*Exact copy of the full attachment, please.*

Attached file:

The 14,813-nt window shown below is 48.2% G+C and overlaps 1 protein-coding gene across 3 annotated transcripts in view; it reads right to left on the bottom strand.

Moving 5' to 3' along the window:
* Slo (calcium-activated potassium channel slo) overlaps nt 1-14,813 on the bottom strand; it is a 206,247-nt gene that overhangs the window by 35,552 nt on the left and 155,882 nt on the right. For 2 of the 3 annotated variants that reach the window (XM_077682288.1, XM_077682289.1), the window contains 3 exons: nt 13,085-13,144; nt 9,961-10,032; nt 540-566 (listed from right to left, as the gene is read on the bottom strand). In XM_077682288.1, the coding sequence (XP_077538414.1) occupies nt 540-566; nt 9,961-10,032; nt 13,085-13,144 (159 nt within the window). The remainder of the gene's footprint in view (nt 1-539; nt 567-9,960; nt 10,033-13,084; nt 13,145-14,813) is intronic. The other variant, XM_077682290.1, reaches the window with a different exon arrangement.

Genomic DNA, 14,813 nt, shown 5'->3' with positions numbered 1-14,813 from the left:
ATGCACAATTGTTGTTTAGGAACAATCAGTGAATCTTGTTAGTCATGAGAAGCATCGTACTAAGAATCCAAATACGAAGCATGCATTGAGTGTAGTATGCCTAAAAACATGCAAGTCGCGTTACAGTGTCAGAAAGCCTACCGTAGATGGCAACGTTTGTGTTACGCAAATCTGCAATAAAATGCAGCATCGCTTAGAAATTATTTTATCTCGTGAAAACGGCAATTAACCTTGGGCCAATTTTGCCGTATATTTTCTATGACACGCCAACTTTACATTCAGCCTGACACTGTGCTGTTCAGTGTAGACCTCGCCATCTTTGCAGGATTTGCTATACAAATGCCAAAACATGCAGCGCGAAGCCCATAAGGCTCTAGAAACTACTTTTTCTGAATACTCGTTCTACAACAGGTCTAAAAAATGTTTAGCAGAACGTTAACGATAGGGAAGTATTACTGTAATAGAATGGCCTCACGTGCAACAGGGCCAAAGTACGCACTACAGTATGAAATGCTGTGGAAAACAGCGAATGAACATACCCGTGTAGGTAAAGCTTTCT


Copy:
The 14,813-nt window shown below is 48.2% G+C and overlaps 1 protein-coding gene across 3 annotated transcripts in view; it reads right to left on the bottom strand.

Moving 5' to 3' along the window:
* Slo (calcium-activated potassium channel slo) overlaps nt 1-14,813 on the bottom strand; it is a 206,247-nt gene that overhangs the window by 35,552 nt on the left and 155,882 nt on the right. For 2 of the 3 annotated variants that reach the window (XM_077682288.1, XM_077682289.1), the window contains 3 exons: nt 13,085-13,144; nt 9,961-10,032; nt 540-566 (listed from right to left, as the gene is read on the bottom strand). In XM_077682288.1, the coding sequence (XP_077538414.1) occupies nt 540-566; nt 9,961-10,032; nt 13,085-13,144 (159 nt within the window). The remainder of the gene's footprint in view (nt 1-539; nt 567-9,960; nt 10,033-13,084; nt 13,145-14,813) is intronic. The other variant, XM_077682290.1, reaches the window with a different exon arrangement.

Genomic DNA, 14,813 nt, shown 5'->3' with positions numbered 1-14,813 from the left:
ATGCACAATTGTTGTTTAGGAACAATCAGTGAATCTTGTTAGTCATGAGAAGCATCGTACTAAGAATCCAAATACGAAGCATGCATTGAGTGTAGTATGCCTAAAAACATGCAAGTCGCGTTACAGTGTCAGAAAGCCTACCGTAGATGGCAACGTTTGTGTTACGCAAATCTGCAATAAAATGCAGCATCGCTTAGAAATTATTTTATCTCGTGAAAACGGCAATTAACCTTGGGCCAATTTTGCCGTATATTTTCTATGACACGCCAACTTTACATTCAGCCTGACACTGTGCTGTTCAGTGTAGACCTCGCCATCTTTGCAGGATTTGCTATACAAATGCCAAAACATGCAGCGCGAAGCCCATAAGGCTCTAGAAACTACTTTTTCTGAATACTCGTTCTACAACAGGTCTAAAAAATGTTTAGCAGAACGTTAACGATAGGGAAGTATTACTGTAATAGAATGGCCTCACGTGCAACAGGGCCAAAGTACGCACTACAGTATGAAATGCTGTGGAAAACAGCGAATGAACATACCCGTGTAGGTAAAGCTTTCT